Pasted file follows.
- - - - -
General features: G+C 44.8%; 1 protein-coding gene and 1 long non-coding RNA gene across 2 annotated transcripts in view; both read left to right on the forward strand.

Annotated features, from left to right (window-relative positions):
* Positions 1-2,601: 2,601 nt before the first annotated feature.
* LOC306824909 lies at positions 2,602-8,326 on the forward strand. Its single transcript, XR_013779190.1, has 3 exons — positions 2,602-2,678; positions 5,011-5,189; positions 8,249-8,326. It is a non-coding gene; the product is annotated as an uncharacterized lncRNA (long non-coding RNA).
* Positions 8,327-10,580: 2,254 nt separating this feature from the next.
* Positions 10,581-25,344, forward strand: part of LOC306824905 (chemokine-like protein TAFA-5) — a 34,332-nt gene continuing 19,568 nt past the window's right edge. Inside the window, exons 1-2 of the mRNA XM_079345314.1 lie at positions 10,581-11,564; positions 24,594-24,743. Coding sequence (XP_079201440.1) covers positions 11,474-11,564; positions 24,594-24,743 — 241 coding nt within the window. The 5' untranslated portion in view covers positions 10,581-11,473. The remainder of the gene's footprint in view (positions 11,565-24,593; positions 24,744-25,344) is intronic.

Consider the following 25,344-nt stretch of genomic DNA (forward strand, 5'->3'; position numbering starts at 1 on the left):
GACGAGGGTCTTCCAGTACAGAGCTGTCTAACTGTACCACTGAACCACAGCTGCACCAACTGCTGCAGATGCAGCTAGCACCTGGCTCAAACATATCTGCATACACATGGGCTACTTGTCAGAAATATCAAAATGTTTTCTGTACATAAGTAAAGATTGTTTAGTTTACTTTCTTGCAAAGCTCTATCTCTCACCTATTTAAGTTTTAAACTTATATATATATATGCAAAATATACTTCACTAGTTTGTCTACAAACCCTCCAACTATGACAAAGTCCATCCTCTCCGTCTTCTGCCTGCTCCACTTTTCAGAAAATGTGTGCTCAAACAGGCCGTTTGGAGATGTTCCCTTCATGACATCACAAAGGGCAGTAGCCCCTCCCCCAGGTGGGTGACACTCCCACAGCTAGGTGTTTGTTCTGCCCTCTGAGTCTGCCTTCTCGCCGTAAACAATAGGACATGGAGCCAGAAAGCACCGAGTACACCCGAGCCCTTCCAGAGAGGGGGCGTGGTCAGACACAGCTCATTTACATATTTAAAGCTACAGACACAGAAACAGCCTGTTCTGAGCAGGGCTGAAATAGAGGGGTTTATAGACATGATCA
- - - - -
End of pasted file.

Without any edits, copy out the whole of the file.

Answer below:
General features: G+C 44.8%; 1 protein-coding gene and 1 long non-coding RNA gene across 2 annotated transcripts in view; both read left to right on the forward strand.

Annotated features, from left to right (window-relative positions):
* Positions 1-2,601: 2,601 nt before the first annotated feature.
* LOC306824909 lies at positions 2,602-8,326 on the forward strand. Its single transcript, XR_013779190.1, has 3 exons — positions 2,602-2,678; positions 5,011-5,189; positions 8,249-8,326. It is a non-coding gene; the product is annotated as an uncharacterized lncRNA (long non-coding RNA).
* Positions 8,327-10,580: 2,254 nt separating this feature from the next.
* Positions 10,581-25,344, forward strand: part of LOC306824905 (chemokine-like protein TAFA-5) — a 34,332-nt gene continuing 19,568 nt past the window's right edge. Inside the window, exons 1-2 of the mRNA XM_079345314.1 lie at positions 10,581-11,564; positions 24,594-24,743. Coding sequence (XP_079201440.1) covers positions 11,474-11,564; positions 24,594-24,743 — 241 coding nt within the window. The 5' untranslated portion in view covers positions 10,581-11,473. The remainder of the gene's footprint in view (positions 11,565-24,593; positions 24,744-25,344) is intronic.

Consider the following 25,344-nt stretch of genomic DNA (forward strand, 5'->3'; position numbering starts at 1 on the left):
GACGAGGGTCTTCCAGTACAGAGCTGTCTAACTGTACCACTGAACCACAGCTGCACCAACTGCTGCAGATGCAGCTAGCACCTGGCTCAAACATATCTGCATACACATGGGCTACTTGTCAGAAATATCAAAATGTTTTCTGTACATAAGTAAAGATTGTTTAGTTTACTTTCTTGCAAAGCTCTATCTCTCACCTATTTAAGTTTTAAACTTATATATATATATGCAAAATATACTTCACTAGTTTGTCTACAAACCCTCCAACTATGACAAAGTCCATCCTCTCCGTCTTCTGCCTGCTCCACTTTTCAGAAAATGTGTGCTCAAACAGGCCGTTTGGAGATGTTCCCTTCATGACATCACAAAGGGCAGTAGCCCCTCCCCCAGGTGGGTGACACTCCCACAGCTAGGTGTTTGTTCTGCCCTCTGAGTCTGCCTTCTCGCCGTAAACAATAGGACATGGAGCCAGAAAGCACCGAGTACACCCGAGCCCTTCCAGAGAGGGGGCGTGGTCAGACACAGCTCATTTACATATTTAAAGCTACAGACACAGAAACAGCCTGTTCTGAGCAGGGCTGAAATAGAGGGGTTTATAGACATGATCA